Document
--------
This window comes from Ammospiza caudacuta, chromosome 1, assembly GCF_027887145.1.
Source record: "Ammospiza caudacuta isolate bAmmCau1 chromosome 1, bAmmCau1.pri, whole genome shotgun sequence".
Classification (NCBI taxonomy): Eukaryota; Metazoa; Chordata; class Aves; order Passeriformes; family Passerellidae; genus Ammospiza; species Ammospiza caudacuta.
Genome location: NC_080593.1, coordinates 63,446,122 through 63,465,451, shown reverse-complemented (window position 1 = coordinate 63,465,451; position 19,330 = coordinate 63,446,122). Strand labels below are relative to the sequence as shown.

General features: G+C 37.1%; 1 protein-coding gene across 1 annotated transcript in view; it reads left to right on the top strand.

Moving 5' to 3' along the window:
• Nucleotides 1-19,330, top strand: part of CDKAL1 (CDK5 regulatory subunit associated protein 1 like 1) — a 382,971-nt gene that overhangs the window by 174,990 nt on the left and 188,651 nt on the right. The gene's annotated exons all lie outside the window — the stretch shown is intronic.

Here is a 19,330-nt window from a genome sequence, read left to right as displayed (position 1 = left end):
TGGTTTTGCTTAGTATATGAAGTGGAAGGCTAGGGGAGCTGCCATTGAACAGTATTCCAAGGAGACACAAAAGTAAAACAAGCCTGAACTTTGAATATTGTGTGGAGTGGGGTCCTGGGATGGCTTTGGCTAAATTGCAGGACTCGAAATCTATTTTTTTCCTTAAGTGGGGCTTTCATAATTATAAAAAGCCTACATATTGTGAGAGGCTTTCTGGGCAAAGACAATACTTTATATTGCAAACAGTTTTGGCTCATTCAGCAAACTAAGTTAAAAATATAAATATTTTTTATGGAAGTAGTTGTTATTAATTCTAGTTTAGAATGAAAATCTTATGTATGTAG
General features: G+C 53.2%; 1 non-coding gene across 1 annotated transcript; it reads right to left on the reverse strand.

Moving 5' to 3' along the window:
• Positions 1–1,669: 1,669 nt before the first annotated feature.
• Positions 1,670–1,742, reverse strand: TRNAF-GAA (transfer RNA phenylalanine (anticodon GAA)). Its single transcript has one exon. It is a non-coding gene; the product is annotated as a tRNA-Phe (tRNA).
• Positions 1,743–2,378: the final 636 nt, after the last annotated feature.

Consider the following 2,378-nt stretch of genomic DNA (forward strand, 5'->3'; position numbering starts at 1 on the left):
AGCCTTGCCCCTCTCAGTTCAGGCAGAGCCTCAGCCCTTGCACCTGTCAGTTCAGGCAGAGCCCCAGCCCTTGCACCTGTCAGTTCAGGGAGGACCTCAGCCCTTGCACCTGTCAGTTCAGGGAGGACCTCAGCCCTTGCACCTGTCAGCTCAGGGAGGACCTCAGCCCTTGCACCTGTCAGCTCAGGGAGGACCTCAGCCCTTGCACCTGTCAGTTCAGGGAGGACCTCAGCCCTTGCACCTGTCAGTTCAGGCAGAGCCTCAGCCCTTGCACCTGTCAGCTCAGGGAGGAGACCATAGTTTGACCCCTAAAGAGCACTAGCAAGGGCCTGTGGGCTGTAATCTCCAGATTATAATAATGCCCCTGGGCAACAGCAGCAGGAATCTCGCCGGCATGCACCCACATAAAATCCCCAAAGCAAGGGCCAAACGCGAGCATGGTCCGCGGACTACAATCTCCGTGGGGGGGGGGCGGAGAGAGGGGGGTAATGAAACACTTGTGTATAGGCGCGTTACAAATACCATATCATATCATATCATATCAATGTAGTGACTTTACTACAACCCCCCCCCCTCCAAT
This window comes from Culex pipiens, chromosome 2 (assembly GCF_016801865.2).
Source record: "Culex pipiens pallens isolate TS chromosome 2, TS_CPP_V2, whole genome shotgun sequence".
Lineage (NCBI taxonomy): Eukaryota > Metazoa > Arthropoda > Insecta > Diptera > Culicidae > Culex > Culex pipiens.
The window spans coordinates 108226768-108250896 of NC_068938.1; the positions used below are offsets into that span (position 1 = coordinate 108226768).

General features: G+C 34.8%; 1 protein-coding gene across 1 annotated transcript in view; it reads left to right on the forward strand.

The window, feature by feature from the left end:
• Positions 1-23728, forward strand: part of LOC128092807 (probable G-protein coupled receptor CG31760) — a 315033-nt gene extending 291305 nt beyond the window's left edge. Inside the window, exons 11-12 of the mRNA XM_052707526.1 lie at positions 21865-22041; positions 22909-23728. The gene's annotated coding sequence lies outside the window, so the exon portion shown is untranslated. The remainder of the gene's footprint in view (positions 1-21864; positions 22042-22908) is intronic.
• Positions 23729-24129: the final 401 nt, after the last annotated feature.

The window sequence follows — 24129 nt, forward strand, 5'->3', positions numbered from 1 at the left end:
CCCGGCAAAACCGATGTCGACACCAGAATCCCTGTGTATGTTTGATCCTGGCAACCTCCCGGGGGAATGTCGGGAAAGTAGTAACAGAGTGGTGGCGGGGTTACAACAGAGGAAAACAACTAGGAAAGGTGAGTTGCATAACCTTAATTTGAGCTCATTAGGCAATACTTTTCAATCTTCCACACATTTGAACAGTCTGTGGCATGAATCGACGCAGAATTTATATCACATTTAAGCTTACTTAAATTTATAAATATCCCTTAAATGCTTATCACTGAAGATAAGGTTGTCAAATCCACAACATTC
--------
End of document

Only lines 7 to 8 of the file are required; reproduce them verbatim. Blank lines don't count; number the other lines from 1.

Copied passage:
• Nucleotides 1-19,330, top strand: part of CDKAL1 (CDK5 regulatory subunit associated protein 1 like 1) — a 382,971-nt gene that overhangs the window by 174,990 nt on the left and 188,651 nt on the right. The gene's annotated exons all lie outside the window — the stretch shown is intronic.

Here is a 19,330-nt window from a genome sequence, read left to right as displayed (position 1 = left end):